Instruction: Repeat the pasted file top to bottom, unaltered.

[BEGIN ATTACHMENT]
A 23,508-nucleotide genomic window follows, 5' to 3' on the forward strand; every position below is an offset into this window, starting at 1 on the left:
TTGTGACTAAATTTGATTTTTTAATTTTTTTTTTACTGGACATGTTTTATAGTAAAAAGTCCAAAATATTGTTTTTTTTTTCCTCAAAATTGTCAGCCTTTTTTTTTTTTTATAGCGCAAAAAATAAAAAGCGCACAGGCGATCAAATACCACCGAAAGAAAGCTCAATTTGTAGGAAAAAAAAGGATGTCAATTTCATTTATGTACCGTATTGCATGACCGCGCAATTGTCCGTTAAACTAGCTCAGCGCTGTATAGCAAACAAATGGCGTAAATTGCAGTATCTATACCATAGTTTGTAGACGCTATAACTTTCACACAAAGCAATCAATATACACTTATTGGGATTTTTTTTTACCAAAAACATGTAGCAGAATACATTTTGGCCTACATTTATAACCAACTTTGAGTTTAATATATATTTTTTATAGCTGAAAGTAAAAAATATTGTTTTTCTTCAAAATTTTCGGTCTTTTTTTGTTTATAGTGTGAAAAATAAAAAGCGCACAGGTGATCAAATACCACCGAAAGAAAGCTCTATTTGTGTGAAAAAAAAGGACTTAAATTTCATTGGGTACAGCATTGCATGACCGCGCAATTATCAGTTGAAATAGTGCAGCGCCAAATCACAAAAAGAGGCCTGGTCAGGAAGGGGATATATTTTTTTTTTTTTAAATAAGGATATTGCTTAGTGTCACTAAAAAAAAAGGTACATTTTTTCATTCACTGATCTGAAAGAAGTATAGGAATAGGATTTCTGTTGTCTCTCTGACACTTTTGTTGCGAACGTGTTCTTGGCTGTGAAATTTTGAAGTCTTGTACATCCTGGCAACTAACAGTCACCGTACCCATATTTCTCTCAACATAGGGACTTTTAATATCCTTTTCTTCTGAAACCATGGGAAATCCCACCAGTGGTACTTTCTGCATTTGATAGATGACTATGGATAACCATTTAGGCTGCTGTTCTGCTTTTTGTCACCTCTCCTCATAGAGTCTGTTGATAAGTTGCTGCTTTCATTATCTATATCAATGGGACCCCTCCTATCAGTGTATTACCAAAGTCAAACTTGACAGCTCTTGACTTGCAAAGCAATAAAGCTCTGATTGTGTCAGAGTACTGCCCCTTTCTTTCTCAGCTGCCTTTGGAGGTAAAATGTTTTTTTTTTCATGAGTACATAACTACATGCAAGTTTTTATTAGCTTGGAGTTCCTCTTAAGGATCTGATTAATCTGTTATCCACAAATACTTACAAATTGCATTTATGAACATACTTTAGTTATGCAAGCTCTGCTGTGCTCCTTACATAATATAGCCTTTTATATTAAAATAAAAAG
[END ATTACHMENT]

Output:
A 23,508-nucleotide genomic window follows, 5' to 3' on the forward strand; every position below is an offset into this window, starting at 1 on the left:
TTGTGACTAAATTTGATTTTTTAATTTTTTTTTTACTGGACATGTTTTATAGTAAAAAGTCCAAAATATTGTTTTTTTTTTCCTCAAAATTGTCAGCCTTTTTTTTTTTTTATAGCGCAAAAAATAAAAAGCGCACAGGCGATCAAATACCACCGAAAGAAAGCTCAATTTGTAGGAAAAAAAAGGATGTCAATTTCATTTATGTACCGTATTGCATGACCGCGCAATTGTCCGTTAAACTAGCTCAGCGCTGTATAGCAAACAAATGGCGTAAATTGCAGTATCTATACCATAGTTTGTAGACGCTATAACTTTCACACAAAGCAATCAATATACACTTATTGGGATTTTTTTTTACCAAAAACATGTAGCAGAATACATTTTGGCCTACATTTATAACCAACTTTGAGTTTAATATATATTTTTTATAGCTGAAAGTAAAAAATATTGTTTTTCTTCAAAATTTTCGGTCTTTTTTTGTTTATAGTGTGAAAAATAAAAAGCGCACAGGTGATCAAATACCACCGAAAGAAAGCTCTATTTGTGTGAAAAAAAAGGACTTAAATTTCATTGGGTACAGCATTGCATGACCGCGCAATTATCAGTTGAAATAGTGCAGCGCCAAATCACAAAAAGAGGCCTGGTCAGGAAGGGGATATATTTTTTTTTTTTTAAATAAGGATATTGCTTAGTGTCACTAAAAAAAAAGGTACATTTTTTCATTCACTGATCTGAAAGAAGTATAGGAATAGGATTTCTGTTGTCTCTCTGACACTTTTGTTGCGAACGTGTTCTTGGCTGTGAAATTTTGAAGTCTTGTACATCCTGGCAACTAACAGTCACCGTACCCATATTTCTCTCAACATAGGGACTTTTAATATCCTTTTCTTCTGAAACCATGGGAAATCCCACCAGTGGTACTTTCTGCATTTGATAGATGACTATGGATAACCATTTAGGCTGCTGTTCTGCTTTTTGTCACCTCTCCTCATAGAGTCTGTTGATAAGTTGCTGCTTTCATTATCTATATCAATGGGACCCCTCCTATCAGTGTATTACCAAAGTCAAACTTGACAGCTCTTGACTTGCAAAGCAATAAAGCTCTGATTGTGTCAGAGTACTGCCCCTTTCTTTCTCAGCTGCCTTTGGAGGTAAAATGTTTTTTTTTTCATGAGTACATAACTACATGCAAGTTTTTATTAGCTTGGAGTTCCTCTTAAGGATCTGATTAATCTGTTATCCACAAATACTTACAAATTGCATTTATGAACATACTTTAGTTATGCAAGCTCTGCTGTGCTCCTTACATAATATAGCCTTTTATATTAAAATAAAAAG